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Whatever the season, I think it’s hard to beat Calamagrostis x acutiflora ‘Karl Foerster’. Introduced in the 1950s, by the pioneering German nurseryman of that name, this ornamental grass has been tried and tested by generations of designers and gardeners alike. Commonly called feather reed grass, it excels on an inhospitable windswept slope in the garden at Barn House, changing appearance dramatically as the seasons unfold.


By early March, calamagrostis is the first deciduous grass into growth. It’s so well suited to cooler conditions, it just races away. Calamagrostis with orange tulips The plain green leaves of calamagrostis blend among the bright beacons of coloured bulbs. Tulips don’t do well in our heavy clay soil, but the Emperor series or, as above, ‘Brown Sugar’ haven’t done too badly in a free draining raised bed. Alliums, like Purple Sensation, interplanted with Nepeta ‘Six Hills Giant’ fares better. Grass and alliums The lower terrace, punctuated with sentries of a variegated form, divides the gravel path from a low lavender hedge. From April the new leaves of Calamagrostis x acutiflora ‘Overdam’ are flushed wiith a subtle pink tinge; paling to a shimmering silver and light green by the end of May. C. Over dam pink tinged stripy new leaves‘Overdam’ is a variegated form, at 4′ in full flower (a foot shorter than the plain green form). This a useful, more compact plant to add height without blocking the view of the upper terrace.


As a cool season grass calamagrostis flowers earlier than most other ornamental grasses, and, as a sterile hydrid, the borders aren’t alarmed by seedlings. The upper terrace was affordably stocked from fist sized pieces of several original clumps that had been subdivided over the years.Calamagrostis in full flower July In mid summer, the terrace planting is thought to be at its ‘best’ in its Wimbledon colours, that is, according to our helpers doing the teas on NGS day. The lavender and nepeta provide the strongest hit of purple, even the fresh inflorescences of the grass are tinged with a smoky haze. Elsewhere, it blends quietly into the background of a more subdued scheme. Calamagrostis backgroundIf there is one criticism of some cool season deciduous grasses, calamagrostis included, it’s that they ‘rest’ in high summer – when dormant their leaves take on a straw like appearance. Added to which, if overly stressed by heat and drought, they may be marred by a touch of rust. In a formal mixed border, this isn’t such a flattering look. Skirting the grass with other perennials, or positioned so their flowering stems rise among or behind the planting helps hide the drying clumps of leaves. Sedums, long flowering geraniums, periscaria or mounding forms of low growing grasses still in active growth, can all lend a helping hand.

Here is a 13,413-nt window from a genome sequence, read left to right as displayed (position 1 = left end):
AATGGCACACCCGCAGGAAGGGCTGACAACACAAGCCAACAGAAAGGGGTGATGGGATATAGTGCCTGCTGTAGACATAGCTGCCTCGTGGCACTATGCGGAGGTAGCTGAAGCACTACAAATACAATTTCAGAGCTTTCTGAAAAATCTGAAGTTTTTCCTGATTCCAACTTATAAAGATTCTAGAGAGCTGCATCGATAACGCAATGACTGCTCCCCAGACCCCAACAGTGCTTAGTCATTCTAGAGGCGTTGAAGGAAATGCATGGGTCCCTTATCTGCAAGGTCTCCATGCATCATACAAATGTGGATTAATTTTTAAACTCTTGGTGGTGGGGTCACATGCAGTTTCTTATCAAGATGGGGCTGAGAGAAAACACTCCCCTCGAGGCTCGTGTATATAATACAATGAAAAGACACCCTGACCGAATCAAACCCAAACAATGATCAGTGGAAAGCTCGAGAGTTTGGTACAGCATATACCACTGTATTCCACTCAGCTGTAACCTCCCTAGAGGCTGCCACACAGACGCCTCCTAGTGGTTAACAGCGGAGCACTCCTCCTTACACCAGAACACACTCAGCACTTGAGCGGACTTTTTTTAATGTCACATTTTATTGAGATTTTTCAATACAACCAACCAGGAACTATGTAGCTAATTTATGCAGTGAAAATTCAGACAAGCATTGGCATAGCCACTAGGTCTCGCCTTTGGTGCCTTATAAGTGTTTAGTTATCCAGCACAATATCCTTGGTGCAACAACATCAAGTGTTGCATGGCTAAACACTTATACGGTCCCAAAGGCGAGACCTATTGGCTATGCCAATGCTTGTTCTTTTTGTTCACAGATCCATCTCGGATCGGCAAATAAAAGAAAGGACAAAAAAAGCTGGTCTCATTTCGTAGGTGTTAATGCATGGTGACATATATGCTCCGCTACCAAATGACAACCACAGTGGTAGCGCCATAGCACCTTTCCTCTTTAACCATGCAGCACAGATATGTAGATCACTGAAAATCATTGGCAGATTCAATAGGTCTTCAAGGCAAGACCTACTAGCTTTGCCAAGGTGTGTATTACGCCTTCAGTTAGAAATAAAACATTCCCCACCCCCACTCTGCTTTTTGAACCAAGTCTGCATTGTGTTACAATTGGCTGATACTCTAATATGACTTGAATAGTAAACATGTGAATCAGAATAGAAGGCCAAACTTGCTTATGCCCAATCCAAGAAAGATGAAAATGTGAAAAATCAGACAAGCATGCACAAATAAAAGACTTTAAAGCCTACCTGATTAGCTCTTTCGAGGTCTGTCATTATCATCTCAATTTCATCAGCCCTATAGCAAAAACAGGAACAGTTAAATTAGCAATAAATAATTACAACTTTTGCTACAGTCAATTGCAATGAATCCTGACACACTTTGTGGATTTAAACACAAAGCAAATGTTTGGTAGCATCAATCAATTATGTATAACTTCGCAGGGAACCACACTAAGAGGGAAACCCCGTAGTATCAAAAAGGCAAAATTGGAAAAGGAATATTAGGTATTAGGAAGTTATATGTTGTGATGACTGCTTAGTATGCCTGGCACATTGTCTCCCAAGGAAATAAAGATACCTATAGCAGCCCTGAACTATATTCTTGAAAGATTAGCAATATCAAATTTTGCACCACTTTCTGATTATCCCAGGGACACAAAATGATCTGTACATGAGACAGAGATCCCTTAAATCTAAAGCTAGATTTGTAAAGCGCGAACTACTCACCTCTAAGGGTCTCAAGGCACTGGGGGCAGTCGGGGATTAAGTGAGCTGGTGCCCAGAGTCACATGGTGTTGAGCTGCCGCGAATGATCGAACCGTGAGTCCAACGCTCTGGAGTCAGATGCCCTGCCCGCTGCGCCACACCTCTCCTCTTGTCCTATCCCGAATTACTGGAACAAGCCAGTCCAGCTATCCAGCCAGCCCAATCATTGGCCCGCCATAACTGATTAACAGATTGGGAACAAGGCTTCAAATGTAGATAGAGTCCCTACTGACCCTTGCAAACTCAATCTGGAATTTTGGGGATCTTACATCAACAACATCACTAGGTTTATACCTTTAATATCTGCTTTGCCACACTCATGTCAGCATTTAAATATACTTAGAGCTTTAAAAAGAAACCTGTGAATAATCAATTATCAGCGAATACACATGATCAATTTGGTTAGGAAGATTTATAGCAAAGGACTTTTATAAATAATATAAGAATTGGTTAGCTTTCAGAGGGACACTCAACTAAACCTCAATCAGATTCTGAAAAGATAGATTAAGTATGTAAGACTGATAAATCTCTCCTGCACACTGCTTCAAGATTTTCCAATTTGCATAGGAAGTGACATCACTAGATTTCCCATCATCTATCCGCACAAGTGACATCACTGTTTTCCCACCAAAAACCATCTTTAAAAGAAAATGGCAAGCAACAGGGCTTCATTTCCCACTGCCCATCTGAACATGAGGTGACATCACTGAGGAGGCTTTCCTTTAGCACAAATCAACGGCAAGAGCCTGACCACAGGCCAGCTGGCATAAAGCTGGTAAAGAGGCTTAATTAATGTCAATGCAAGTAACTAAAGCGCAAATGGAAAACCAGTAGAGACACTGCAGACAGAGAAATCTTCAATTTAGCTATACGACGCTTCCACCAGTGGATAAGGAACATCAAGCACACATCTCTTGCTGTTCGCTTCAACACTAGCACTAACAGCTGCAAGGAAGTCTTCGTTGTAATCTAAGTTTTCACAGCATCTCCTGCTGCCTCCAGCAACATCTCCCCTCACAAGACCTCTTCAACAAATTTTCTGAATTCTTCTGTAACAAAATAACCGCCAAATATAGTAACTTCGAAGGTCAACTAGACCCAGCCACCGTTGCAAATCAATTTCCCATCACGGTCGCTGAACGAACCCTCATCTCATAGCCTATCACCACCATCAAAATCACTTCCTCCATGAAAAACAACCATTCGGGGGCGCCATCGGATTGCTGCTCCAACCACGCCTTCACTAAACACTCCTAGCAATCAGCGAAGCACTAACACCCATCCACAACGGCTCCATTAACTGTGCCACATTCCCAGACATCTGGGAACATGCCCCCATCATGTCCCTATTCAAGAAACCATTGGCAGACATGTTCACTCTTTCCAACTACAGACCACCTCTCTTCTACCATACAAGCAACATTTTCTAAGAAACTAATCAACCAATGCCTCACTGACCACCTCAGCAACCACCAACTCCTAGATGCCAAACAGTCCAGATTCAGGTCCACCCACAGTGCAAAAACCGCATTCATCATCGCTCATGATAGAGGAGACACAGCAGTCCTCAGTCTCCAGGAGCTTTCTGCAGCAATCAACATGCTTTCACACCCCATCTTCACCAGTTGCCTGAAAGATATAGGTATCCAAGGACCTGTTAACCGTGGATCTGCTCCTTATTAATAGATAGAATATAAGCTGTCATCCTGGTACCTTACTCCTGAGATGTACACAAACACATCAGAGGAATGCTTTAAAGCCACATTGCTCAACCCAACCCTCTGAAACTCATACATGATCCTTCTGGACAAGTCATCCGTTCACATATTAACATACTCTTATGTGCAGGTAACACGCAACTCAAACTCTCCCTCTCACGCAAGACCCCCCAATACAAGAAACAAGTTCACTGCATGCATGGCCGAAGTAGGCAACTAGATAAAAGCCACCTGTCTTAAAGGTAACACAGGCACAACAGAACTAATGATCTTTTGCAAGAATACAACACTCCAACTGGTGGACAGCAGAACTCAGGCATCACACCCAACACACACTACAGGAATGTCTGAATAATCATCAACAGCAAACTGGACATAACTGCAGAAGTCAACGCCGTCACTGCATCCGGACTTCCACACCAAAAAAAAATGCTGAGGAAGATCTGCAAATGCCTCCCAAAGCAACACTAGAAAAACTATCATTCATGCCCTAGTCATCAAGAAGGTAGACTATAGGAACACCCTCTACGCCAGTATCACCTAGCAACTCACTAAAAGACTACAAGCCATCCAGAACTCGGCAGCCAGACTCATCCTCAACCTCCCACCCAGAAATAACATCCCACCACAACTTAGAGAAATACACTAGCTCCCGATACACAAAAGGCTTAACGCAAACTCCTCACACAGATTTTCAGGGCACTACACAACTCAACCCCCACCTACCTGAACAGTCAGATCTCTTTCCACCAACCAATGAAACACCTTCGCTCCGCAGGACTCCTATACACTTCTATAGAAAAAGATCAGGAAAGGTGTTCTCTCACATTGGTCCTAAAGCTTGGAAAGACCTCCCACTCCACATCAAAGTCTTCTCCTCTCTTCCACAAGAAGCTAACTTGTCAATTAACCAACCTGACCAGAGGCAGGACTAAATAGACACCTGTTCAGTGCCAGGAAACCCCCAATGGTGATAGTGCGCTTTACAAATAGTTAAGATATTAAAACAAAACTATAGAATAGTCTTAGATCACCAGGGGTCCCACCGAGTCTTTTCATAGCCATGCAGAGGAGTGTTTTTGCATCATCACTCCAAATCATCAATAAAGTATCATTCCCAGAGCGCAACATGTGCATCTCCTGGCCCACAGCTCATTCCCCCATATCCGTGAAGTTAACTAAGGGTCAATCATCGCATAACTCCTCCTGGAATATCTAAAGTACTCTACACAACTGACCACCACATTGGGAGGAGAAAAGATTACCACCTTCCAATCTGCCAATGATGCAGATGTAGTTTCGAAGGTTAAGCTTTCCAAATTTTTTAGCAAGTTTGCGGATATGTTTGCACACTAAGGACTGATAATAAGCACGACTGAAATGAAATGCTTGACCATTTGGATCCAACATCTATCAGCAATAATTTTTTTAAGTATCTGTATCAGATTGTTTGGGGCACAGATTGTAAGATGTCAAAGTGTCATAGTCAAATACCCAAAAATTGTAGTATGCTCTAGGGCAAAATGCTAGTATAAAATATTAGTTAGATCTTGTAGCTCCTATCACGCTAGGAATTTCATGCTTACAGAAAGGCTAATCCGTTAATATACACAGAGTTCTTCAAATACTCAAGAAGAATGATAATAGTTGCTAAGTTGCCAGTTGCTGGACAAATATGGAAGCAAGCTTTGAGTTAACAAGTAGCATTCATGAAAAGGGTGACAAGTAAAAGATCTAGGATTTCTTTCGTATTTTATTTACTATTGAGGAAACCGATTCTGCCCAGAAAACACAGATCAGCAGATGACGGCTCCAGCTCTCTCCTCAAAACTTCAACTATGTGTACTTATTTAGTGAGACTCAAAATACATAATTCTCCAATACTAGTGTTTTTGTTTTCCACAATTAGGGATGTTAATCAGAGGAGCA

By autumn the warm season grasses and late flowering perennials are at their peak, often richly coloured and glossy leaved, while the calamagrostis happily takes a back seat. By now, the grass’ seed heads are bleached pencil thin accents.

As in spring, calamagrostis acts as a foil against which a host of boldly coloured late flowering perennials strut their stuff, including strident custard powder yellow rudbeckia, candy pink liatris and stately veronicastrum. Even on an overcast day, it’s a cheerful sight.


Yet, I value calamagrostis most for its subdued winter elegance, minus the fanfare and distraction of the rush of spring and summer colour. Dried grass and seed heads For three months the view from the house is a restful study in shades of brown. Partnering grass with seed heads is touted as a classic combination to take plantings through the winter. I find, that in my garden, that calamagrotis and rudbeckia looks good for longest.Winter frost january calamagrostis Phlomis Also, I especially enjoy calamagrostis juxtaposed with shrubby phlomis or the coloured stems of dogwoods. In outline the grass is thinned by the frequent frosts the slope’s axis attracts. Frozen wave grasses terrace Once in a while, calamgrostis delights me, not just with a sparkling last bow, but by the way it casually returns to the upright, shrugging off the weight of a wet smattering of snow. Rows of stubble This was taken on the day the calamagrostis was cut back in February. Technically, this is the worst time of year to scrutinise it, but I like the neat rows of stubble hugging the lines of the hard landscaping of the access path.

Fashions in plants come and go, grasses are no exception. For me, Calamagrostis x acutiflora is a keeper because it does exactly what I expect it to, whatever the season.